The Chinese marketplaces are much more professional, faster and more precisely tailored to their customers. Western retailers such as Otto, Zalando, Media-Saturn and Douglas are also jumping into the marketplace business. But the Chinese now make up the lion’s share of the world’s largest marketplaces – including Ali Express, the foreign branch of Alibaba, lesser-known names such as Pinduoduo, or TMALL.com – the latter are only available in Chinese.
Chinese traders are marketplace experts
And the Chinese retailers know much better how to use the marketplaces successfully: with the right prices and the right content, tailored directly to their respective customers. Shein is particularly well positioned here with its online shops on Amazon or AliExpress. Shein knows extremely well about the young target groups of the respective marketplaces and advertises perfectly.
The offer is extremely cheap and reacts very quickly to trends. Shein uses fashion bloggers via social media channels such as Instagram and TikTok. And there is close interaction with customers, because marketplaces like Aliexpress are increasingly acting like influencer platforms themselves. Shein has more than two million followers on AliExpress alone – more than on Pinterest or TikTok.
Xiaomi’s success is also based on the close proximity to its users – via social media and its own “Mi Community” – in both directions: Xiaomi not only advertises its own brand, but also allows feedback to flow into product development, “writes one Xiaomi spokesman on SPIEGEL request.
Delivery speed problem resolved soon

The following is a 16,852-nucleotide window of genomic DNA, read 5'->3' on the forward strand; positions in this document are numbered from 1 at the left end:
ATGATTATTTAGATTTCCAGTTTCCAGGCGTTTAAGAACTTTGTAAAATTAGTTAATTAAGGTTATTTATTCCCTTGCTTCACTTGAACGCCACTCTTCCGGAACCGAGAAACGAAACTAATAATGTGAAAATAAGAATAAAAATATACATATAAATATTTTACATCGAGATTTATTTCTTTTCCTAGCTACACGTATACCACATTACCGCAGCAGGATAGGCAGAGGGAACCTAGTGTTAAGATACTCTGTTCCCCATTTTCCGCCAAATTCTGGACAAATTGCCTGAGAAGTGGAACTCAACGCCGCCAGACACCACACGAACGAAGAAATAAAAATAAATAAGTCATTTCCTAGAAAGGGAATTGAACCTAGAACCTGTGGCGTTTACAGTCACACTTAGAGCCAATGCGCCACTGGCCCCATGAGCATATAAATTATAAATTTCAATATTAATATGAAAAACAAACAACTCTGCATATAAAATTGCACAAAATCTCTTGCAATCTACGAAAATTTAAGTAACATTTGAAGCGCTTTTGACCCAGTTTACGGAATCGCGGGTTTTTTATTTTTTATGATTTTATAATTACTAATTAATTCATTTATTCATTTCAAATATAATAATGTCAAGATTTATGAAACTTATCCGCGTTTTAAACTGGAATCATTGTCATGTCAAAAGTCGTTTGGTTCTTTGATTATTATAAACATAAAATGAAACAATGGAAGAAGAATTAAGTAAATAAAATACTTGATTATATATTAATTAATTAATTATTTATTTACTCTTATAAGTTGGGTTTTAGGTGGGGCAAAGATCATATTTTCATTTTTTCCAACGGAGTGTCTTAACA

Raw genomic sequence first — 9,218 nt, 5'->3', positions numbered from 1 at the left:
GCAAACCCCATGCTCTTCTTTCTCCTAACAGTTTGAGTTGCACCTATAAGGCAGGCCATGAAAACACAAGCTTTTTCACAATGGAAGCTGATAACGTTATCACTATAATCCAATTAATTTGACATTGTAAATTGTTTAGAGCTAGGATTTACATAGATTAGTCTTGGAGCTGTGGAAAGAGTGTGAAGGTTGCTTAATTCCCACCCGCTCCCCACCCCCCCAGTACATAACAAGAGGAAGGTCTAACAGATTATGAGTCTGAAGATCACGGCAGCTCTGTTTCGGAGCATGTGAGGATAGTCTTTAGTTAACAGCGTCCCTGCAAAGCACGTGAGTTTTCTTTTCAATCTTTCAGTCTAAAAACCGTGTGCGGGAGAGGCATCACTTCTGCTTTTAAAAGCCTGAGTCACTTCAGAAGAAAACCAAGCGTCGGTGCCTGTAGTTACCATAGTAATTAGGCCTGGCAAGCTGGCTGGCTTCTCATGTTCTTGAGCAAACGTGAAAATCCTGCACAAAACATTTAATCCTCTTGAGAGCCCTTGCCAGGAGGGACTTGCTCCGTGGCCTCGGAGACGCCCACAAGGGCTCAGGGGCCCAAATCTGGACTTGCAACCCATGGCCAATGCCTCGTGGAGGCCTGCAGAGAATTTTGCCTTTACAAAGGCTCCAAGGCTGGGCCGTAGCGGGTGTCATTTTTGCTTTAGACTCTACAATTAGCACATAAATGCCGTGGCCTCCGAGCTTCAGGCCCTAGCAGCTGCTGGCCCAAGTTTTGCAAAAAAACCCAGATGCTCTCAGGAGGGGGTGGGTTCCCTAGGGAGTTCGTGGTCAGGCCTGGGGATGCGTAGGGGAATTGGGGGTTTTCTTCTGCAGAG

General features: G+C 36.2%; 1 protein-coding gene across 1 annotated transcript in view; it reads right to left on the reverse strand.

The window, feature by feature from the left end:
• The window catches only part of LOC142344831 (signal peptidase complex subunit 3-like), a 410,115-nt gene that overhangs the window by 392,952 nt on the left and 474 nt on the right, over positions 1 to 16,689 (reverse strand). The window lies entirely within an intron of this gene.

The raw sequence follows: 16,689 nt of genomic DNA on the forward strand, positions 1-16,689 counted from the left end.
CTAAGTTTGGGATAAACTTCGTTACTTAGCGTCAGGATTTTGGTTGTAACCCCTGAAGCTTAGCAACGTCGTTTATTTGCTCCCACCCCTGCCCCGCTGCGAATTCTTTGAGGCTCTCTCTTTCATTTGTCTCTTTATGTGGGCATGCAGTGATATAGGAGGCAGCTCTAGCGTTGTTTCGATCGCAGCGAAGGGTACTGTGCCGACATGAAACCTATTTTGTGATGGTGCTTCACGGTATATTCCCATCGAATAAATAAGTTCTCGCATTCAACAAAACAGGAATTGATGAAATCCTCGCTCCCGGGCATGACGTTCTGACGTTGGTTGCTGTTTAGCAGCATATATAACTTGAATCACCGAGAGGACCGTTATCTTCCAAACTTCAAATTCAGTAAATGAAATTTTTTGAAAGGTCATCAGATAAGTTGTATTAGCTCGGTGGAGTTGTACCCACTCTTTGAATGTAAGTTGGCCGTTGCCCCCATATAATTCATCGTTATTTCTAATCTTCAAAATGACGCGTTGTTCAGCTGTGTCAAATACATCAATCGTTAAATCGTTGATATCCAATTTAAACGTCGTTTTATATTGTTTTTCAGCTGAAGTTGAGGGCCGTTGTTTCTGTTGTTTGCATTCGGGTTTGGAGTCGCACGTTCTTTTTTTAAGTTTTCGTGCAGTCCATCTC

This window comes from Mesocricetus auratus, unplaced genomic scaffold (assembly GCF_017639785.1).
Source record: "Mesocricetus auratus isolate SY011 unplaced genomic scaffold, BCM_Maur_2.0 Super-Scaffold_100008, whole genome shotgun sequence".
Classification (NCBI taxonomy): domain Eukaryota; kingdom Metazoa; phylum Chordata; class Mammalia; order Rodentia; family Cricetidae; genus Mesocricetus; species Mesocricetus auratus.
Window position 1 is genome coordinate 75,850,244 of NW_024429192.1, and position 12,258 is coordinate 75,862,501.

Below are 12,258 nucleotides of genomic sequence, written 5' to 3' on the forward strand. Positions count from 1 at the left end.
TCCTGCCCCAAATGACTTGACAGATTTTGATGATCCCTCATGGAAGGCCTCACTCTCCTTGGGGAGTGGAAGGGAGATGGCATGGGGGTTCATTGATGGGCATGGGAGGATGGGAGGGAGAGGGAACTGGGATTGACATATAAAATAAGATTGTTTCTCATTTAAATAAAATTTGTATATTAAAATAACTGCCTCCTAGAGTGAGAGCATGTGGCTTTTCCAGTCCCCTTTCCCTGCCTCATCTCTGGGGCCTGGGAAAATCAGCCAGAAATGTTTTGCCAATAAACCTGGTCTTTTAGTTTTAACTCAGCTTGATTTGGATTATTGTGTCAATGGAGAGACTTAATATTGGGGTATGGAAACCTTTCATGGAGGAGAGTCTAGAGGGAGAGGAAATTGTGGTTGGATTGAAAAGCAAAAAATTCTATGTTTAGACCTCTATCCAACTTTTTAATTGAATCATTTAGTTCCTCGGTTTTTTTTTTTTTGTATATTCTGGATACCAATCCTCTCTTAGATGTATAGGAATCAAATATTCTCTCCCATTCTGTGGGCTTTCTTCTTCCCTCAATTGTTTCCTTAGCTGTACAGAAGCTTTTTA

One disadvantage seems to remain for the Chinese: the speed of delivery. Because how can Shein satisfy the speed-spoiled online shoppers when the goods have to be carted in from China? Shein does not answer any of the SPIEGEL inquiries with reference to “commercial secrets”. But even so, it is clear that they are still actually much slower – on average seven to twelve days, sometimes longer – than Amazon, for example.
The Chinese e-commerce giant uses a fleet of 39 cargo planes that constantly commute between China, Hong Kong and Europe, says management consultant Schulte. In addition, the retailer is currently building its own logistics center in Liège, Belgium, which is set to grow to a size of 50 football fields – by then at the latest, retailers like Shein on Alibaba are just as fast as the European competition.
Weak point sustainability
Of course, none of this is sustainable – neither the transport by plane nor the mass of cheaply produced clothing. You will also look in vain for green seals, organic cotton or any information on production at Shein. “
The y can’t keep up with the sustainability trend – that’s one big advantage Western retailers have over their Chinese competitors,” Schulte also confirms.
But whether sustainability is really a decisive purchase criterion for the broad mass of consumers remains at least questionable for the time being. This disadvantage will probably not stop the advance of the Chinese in almost all consumer goods industries.
The only industries in which the Chinese are not yet big players in this country are food and luxury goods. At least so far.
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Shein Xiaomi Chinese companies expanding Europe